Cedar Valley Arboretum & Botanic Gardens

Crocus — Let’s Plan for Spring!

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Hey All – thought you would like this great article from our October View.  Read below for some timely information about the spring-flowering crocus from Pat McGivern.

To read the full newsletter, please click here: http://www.cedarvalleyarboretum.org/pdfs/The%20View%20Volume%204%20Issue%2010.pdf

(You can also sign up online  to receive our monthly e-newsletter at http://www.cedarvalleyarboretum.org/newsletter.asp )


As our fall days are rapidly growing shorter, we need to plan now to see some of the first colorful blooms push though our late winter beds to welcome spring.  Crocus are easy to grow, inexpensive, and readily available to plant this month–as they should be planted before the ground freezes.

Crocus (plural crocuses or croci) is a genus in the iris family comprising about 80 species of perennials growing from corms.  The name of the genus is derived from the Greek krokos, which is a word believed to be borrowed from similar words in Hebrew, Aramaic, Persian, and Arabic, meaning saffron, or saffron yellow.  The spice saffron is obtained from the stigmas of Crocus sativus, an autumn/fall blooming species.  Crocus are native to those areas of southern Europe, North Africa, and the Middle East.  Frescos of crocus are found on ancient sites on Crete and Santorini.  Crocus were brought by corms to the Netherlands in the 1560’s by the Holy Roman Emperor’s ambassador, and by 1620 new garden varieties had been developed.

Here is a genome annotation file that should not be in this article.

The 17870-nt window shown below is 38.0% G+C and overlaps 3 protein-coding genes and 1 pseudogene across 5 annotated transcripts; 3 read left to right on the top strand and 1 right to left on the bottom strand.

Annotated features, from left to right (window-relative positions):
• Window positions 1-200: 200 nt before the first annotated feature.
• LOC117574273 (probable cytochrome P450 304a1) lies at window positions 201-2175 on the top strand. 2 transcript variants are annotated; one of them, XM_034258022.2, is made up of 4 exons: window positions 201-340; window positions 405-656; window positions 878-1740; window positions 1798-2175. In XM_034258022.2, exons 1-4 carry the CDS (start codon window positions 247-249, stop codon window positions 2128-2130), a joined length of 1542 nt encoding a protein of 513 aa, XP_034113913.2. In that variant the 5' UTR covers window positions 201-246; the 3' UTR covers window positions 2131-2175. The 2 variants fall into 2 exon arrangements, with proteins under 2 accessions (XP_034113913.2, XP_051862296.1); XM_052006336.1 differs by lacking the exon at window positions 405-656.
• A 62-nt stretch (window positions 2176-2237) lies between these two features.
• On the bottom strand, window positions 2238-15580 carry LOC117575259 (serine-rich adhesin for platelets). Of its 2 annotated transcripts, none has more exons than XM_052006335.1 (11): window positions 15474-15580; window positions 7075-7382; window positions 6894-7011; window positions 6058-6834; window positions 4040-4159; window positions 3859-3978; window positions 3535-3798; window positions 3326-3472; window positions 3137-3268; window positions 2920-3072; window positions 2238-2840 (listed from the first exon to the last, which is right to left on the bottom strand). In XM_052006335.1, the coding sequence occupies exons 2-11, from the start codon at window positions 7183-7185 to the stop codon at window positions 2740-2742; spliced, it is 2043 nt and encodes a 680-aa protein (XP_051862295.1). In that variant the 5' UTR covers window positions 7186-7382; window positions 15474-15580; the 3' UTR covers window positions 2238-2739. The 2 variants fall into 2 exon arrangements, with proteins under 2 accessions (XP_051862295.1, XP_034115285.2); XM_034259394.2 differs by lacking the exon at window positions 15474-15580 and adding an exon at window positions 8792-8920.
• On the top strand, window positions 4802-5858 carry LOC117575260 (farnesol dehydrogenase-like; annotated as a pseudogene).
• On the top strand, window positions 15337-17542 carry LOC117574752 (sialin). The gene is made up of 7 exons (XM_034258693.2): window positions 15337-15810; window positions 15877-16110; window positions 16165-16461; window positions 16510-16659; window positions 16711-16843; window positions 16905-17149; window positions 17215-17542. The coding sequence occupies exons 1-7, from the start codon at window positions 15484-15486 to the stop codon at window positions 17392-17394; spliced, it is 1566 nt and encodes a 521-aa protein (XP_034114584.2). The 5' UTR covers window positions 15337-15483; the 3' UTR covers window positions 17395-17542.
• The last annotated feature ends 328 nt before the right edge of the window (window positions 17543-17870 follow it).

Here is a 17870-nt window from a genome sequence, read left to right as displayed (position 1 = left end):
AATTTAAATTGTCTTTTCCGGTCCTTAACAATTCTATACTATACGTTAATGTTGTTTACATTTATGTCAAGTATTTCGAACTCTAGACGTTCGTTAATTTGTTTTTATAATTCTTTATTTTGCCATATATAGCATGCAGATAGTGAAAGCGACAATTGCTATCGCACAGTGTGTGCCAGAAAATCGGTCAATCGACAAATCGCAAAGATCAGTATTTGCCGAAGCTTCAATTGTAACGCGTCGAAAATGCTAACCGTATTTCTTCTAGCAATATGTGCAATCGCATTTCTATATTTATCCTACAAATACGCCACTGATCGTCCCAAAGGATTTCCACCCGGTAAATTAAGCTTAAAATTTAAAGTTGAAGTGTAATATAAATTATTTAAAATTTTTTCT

Crocus have cup shaped solitary flowers that taper in a narrow tube, and the leaves are grasslike, often with a white stripe along the leaf axis.   Both the flowers and leaves are protected from frost by a waxy cuticle, thus it is not uncommon to see crocus bloom during late winter or early spring snowfalls.  Among the cultivated varieties, C. tommasinianus is the first to flower.  The larger (still only about 4 inches) “Dutch crocuses,” C. vernus, bloom a bit later in spring.  Many colors are available, but purple, lilac, yellow, and white are predominate.

Most crocus do best planted in sunny well drained soil, although they can thrive anywhere not in dense shade.  They are tough and hardy, but can rot in soggy ground.  Plant to depth of package instructions, most are 3 to 4  inches deep, plant corm with pointy end up. Crocus beds can be fertilized in late autumn, or soon after flowering in the spring so the corms have time to utilize the extra nutrients.  Water the beds in fall if weather is extremely dry. It is reported that deer, squirrels, and rabbits rarely bother these little plants and corms.

So, let’s get out and plant now to renew our spirits next spring.  You will see why, in the language of flowers, crocus means cheerfulness.


Written by cedarvalleyarboretum

October 24, 2011 at 6:00 am

Posted in Uncategorized

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